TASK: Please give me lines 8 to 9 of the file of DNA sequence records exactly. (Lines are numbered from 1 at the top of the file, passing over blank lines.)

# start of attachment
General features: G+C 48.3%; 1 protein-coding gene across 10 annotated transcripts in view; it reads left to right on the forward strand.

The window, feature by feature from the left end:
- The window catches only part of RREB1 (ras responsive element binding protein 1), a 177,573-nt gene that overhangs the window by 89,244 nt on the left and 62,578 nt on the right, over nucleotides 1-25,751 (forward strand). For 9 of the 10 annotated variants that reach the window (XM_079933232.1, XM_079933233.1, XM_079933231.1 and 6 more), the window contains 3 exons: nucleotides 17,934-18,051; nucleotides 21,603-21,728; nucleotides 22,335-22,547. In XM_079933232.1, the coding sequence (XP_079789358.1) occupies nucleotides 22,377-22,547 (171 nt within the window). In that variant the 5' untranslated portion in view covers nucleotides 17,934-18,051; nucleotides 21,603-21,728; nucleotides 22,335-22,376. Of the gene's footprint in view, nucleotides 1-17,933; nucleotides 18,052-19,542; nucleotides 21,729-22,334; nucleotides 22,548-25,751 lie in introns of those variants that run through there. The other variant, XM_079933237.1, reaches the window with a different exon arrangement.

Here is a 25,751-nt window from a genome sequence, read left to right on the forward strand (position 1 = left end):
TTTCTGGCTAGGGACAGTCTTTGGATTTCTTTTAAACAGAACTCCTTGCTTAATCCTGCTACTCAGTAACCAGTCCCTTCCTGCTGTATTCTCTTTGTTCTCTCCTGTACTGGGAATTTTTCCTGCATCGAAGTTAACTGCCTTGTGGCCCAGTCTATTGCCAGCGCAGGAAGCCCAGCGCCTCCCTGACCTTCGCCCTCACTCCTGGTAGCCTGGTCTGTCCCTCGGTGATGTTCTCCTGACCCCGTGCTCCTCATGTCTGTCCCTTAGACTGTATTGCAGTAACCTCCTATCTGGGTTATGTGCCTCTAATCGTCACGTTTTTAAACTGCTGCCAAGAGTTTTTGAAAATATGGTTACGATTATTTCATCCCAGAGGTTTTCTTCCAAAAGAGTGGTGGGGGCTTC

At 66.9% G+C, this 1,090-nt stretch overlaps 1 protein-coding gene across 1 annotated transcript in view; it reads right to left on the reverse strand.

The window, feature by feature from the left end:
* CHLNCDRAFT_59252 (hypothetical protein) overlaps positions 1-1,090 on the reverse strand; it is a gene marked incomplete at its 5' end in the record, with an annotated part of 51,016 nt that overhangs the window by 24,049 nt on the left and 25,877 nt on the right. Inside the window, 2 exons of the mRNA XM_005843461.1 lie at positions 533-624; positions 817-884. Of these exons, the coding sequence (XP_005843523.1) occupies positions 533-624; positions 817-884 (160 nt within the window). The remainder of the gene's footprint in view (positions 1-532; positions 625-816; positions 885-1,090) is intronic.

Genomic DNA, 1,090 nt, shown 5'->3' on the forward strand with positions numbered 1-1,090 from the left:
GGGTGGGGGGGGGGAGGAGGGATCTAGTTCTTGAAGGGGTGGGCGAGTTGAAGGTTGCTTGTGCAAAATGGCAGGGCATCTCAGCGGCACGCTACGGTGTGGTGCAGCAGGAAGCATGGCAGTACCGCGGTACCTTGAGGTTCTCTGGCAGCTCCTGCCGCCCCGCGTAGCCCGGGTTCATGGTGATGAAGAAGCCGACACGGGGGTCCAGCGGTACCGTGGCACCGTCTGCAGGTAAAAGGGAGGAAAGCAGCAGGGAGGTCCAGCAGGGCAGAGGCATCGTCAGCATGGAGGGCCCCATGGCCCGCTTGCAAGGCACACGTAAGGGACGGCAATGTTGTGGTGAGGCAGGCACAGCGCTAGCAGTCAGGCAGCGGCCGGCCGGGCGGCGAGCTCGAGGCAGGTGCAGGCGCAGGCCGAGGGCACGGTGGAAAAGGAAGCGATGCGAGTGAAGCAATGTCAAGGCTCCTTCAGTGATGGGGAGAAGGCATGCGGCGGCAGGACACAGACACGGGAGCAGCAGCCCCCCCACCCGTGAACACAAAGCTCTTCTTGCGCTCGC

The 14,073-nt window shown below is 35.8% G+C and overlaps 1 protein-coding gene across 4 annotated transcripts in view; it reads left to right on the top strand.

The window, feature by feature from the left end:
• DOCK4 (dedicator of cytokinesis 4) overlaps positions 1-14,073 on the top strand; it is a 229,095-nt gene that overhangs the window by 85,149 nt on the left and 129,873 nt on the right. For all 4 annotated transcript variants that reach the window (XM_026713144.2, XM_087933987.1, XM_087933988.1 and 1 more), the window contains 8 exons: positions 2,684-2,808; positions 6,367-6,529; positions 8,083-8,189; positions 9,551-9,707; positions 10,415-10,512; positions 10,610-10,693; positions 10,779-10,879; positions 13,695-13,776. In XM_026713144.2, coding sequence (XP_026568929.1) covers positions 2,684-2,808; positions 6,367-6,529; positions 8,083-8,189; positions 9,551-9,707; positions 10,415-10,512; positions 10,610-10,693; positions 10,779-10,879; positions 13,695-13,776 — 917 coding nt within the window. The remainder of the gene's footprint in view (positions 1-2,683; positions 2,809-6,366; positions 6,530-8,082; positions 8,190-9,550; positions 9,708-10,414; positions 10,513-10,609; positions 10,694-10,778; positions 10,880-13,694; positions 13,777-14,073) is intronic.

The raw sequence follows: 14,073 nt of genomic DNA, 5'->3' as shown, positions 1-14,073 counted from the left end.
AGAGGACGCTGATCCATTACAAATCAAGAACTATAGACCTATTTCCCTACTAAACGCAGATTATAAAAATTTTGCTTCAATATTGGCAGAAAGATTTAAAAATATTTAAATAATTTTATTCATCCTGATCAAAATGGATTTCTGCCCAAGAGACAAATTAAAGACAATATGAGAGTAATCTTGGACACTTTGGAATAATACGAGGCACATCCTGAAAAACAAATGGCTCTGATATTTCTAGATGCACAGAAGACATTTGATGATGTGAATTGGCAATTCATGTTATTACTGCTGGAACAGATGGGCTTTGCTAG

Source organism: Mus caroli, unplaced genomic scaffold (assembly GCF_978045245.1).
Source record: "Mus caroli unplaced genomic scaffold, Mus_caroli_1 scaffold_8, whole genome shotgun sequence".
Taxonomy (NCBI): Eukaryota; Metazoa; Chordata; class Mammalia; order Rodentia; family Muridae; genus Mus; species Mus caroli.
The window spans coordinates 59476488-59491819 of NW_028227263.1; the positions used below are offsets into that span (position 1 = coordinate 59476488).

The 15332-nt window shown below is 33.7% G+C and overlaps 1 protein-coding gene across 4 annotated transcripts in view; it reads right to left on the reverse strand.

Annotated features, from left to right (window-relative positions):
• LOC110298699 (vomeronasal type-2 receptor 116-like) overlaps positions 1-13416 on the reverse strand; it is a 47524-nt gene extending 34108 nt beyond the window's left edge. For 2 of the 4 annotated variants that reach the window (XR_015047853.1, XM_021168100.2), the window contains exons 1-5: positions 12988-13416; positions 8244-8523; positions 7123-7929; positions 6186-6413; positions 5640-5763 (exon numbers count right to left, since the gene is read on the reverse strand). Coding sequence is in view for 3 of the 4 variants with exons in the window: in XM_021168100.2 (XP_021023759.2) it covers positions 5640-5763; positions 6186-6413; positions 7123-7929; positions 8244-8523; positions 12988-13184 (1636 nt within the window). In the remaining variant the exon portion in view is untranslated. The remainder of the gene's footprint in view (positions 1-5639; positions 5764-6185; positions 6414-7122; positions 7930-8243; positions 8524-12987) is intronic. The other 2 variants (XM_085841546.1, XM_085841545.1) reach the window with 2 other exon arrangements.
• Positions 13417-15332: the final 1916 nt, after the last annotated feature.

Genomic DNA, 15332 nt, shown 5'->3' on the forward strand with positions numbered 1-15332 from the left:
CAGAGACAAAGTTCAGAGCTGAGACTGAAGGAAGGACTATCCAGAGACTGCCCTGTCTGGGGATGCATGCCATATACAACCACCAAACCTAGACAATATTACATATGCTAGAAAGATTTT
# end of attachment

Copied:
* CHLNCDRAFT_59252 (hypothetical protein) overlaps positions 1-1,090 on the reverse strand; it is a gene marked incomplete at its 5' end in the record, with an annotated part of 51,016 nt that overhangs the window by 24,049 nt on the left and 25,877 nt on the right. Inside the window, 2 exons of the mRNA XM_005843461.1 lie at positions 533-624; positions 817-884. Of these exons, the coding sequence (XP_005843523.1) occupies positions 533-624; positions 817-884 (160 nt within the window). The remainder of the gene's footprint in view (positions 1-532; positions 625-816; positions 885-1,090) is intronic.

Genomic DNA, 1,090 nt, shown 5'->3' on the forward strand with positions numbered 1-1,090 from the left: